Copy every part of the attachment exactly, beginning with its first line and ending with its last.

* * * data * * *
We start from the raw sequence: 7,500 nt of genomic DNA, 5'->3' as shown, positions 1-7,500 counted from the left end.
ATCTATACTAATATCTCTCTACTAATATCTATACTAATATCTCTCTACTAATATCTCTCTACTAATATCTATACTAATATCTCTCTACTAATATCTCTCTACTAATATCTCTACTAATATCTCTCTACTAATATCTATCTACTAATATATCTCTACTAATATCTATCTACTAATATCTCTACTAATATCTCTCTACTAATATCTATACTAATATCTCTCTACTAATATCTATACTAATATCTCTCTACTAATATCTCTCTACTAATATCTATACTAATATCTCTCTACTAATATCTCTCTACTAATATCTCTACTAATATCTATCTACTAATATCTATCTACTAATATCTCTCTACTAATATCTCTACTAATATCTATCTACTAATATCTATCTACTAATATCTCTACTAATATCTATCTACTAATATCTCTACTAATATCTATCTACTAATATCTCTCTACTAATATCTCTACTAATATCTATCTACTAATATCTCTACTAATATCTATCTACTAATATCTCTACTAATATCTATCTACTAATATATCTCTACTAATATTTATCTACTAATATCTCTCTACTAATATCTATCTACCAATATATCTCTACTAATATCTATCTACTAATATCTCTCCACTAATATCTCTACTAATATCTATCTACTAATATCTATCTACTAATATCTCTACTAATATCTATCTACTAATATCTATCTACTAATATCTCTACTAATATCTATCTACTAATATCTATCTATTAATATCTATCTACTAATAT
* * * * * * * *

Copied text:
We start from the raw sequence: 7,500 nt of genomic DNA, 5'->3' as shown, positions 1-7,500 counted from the left end.
ATCTATACTAATATCTCTCTACTAATATCTATACTAATATCTCTCTACTAATATCTCTCTACTAATATCTATACTAATATCTCTCTACTAATATCTCTCTACTAATATCTCTACTAATATCTCTCTACTAATATCTATCTACTAATATATCTCTACTAATATCTATCTACTAATATCTCTACTAATATCTCTCTACTAATATCTATACTAATATCTCTCTACTAATATCTATACTAATATCTCTCTACTAATATCTCTCTACTAATATCTATACTAATATCTCTCTACTAATATCTCTCTACTAATATCTCTACTAATATCTATCTACTAATATCTATCTACTAATATCTCTCTACTAATATCTCTACTAATATCTATCTACTAATATCTATCTACTAATATCTCTACTAATATCTATCTACTAATATCTCTACTAATATCTATCTACTAATATCTCTCTACTAATATCTCTACTAATATCTATCTACTAATATCTCTACTAATATCTATCTACTAATATCTCTACTAATATCTATCTACTAATATATCTCTACTAATATTTATCTACTAATATCTCTCTACTAATATCTATCTACCAATATATCTCTACTAATATCTATCTACTAATATCTCTCCACTAATATCTCTACTAATATCTATCTACTAATATCTATCTACTAATATCTCTACTAATATCTATCTACTAATATCTATCTACTAATATCTCTACTAATATCTATCTACTAATATCTATCTATTAATATCTATCTACTAATAT